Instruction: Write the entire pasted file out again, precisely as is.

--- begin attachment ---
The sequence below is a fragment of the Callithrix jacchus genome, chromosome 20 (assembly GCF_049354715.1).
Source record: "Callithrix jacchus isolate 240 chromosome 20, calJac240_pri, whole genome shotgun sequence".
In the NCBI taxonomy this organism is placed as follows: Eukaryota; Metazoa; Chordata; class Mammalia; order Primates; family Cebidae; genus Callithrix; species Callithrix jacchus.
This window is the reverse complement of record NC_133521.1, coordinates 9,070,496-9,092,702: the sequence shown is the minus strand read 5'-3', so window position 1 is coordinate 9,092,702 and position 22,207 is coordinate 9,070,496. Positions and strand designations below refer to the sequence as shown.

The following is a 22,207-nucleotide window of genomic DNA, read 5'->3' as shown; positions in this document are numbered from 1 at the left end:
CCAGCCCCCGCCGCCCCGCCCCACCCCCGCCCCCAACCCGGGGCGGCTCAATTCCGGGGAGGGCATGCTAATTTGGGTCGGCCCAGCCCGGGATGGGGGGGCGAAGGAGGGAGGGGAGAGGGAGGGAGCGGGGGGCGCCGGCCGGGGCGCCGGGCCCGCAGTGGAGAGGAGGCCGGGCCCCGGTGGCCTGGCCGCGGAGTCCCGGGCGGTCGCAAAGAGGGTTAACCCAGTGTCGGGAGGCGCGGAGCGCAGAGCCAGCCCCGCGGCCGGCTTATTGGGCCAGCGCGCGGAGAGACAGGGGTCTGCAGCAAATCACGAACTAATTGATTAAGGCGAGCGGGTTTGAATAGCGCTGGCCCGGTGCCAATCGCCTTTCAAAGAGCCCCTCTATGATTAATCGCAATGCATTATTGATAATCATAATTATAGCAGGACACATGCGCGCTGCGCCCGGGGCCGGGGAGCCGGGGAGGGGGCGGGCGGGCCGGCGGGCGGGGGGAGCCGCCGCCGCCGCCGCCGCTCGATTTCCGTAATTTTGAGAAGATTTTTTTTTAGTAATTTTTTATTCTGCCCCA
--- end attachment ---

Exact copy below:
The sequence below is a fragment of the Callithrix jacchus genome, chromosome 20 (assembly GCF_049354715.1).
Source record: "Callithrix jacchus isolate 240 chromosome 20, calJac240_pri, whole genome shotgun sequence".
In the NCBI taxonomy this organism is placed as follows: Eukaryota; Metazoa; Chordata; class Mammalia; order Primates; family Cebidae; genus Callithrix; species Callithrix jacchus.
This window is the reverse complement of record NC_133521.1, coordinates 9,070,496-9,092,702: the sequence shown is the minus strand read 5'-3', so window position 1 is coordinate 9,092,702 and position 22,207 is coordinate 9,070,496. Positions and strand designations below refer to the sequence as shown.

The following is a 22,207-nucleotide window of genomic DNA, read 5'->3' as shown; positions in this document are numbered from 1 at the left end:
CCAGCCCCCGCCGCCCCGCCCCACCCCCGCCCCCAACCCGGGGCGGCTCAATTCCGGGGAGGGCATGCTAATTTGGGTCGGCCCAGCCCGGGATGGGGGGGCGAAGGAGGGAGGGGAGAGGGAGGGAGCGGGGGGCGCCGGCCGGGGCGCCGGGCCCGCAGTGGAGAGGAGGCCGGGCCCCGGTGGCCTGGCCGCGGAGTCCCGGGCGGTCGCAAAGAGGGTTAACCCAGTGTCGGGAGGCGCGGAGCGCAGAGCCAGCCCCGCGGCCGGCTTATTGGGCCAGCGCGCGGAGAGACAGGGGTCTGCAGCAAATCACGAACTAATTGATTAAGGCGAGCGGGTTTGAATAGCGCTGGCCCGGTGCCAATCGCCTTTCAAAGAGCCCCTCTATGATTAATCGCAATGCATTATTGATAATCATAATTATAGCAGGACACATGCGCGCTGCGCCCGGGGCCGGGGAGCCGGGGAGGGGGCGGGCGGGCCGGCGGGCGGGGGGAGCCGCCGCCGCCGCCGCCGCTCGATTTCCGTAATTTTGAGAAGATTTTTTTTTAGTAATTTTTTATTCTGCCCCA